The law on marks is Law Number 15 of 2001 covering marks for goods and services. This Marks Law adopts a first-to-file principle in which the State grants the right of mark to a person who has registered his or her mark at DGIPR.
A mark cannot be registered for some following reasons:
·The applicant has a bad faith;
·The mark being contrary to public order, morality and the existing law;
·The mark has no differences;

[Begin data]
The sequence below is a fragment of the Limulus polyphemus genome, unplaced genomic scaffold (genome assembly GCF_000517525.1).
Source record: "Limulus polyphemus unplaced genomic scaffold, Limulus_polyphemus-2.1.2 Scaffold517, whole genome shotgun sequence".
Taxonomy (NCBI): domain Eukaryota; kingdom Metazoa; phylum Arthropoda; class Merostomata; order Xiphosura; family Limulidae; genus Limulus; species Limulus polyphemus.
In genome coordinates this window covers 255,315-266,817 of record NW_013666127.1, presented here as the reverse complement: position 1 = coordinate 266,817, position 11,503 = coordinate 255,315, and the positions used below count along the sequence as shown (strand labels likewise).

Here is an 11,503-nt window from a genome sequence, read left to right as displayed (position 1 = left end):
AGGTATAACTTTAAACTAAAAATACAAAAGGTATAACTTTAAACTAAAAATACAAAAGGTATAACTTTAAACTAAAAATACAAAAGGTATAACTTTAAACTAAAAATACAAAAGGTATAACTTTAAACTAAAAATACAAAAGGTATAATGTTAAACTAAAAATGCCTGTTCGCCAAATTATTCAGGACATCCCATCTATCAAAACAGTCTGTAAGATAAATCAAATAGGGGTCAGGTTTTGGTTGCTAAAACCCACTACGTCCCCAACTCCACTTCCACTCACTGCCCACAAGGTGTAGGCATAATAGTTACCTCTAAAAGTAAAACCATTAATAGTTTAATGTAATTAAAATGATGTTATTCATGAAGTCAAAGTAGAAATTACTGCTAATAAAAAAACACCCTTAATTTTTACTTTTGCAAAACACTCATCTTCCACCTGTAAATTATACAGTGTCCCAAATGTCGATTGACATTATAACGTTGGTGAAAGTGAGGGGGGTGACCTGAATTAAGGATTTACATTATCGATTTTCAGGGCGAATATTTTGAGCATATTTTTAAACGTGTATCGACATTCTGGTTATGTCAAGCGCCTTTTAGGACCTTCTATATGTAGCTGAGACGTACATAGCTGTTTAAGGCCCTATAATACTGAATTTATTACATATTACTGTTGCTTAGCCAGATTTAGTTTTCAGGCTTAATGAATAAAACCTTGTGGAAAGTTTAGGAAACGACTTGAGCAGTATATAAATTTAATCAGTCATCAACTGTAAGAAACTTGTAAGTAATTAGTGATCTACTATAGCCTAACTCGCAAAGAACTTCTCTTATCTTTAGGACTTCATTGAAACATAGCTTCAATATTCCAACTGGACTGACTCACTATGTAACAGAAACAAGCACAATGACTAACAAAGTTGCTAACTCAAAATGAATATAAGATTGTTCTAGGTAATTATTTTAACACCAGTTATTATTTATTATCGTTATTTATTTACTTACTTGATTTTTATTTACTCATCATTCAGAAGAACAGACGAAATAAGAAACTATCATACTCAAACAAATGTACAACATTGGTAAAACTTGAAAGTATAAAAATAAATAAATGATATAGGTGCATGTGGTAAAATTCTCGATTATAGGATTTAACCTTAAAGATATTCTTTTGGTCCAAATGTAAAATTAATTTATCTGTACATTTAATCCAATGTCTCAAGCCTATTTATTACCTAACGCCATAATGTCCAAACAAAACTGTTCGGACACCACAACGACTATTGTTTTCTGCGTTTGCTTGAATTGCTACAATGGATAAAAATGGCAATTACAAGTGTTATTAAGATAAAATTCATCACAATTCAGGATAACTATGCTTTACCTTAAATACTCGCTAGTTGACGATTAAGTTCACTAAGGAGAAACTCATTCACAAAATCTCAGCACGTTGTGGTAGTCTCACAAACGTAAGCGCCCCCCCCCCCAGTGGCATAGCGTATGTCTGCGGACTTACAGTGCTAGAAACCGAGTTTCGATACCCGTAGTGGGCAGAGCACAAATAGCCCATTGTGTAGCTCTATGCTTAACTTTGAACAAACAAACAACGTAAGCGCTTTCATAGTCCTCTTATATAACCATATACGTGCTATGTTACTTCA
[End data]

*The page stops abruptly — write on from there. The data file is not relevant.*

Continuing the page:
·The mark has been in a public domain;
·The mark is a description to the goods or services;
·The mark has a similarity in principle or in its entirety to the other registered mark for the same goods;
·The mark has a similarity in principle or in its entirety to a well-known mark for the same of goods;
·The mark has a similarity in principle or in its entirety to a well-known geographical indication;
·The mark is the name of a famous person;
·The mark is similar to the name or abbreviation, flag, logo, symbol of the state or national institution or international institution; and
·The mark is similar to the sign or stamp or official stamp used by of the state or government institution.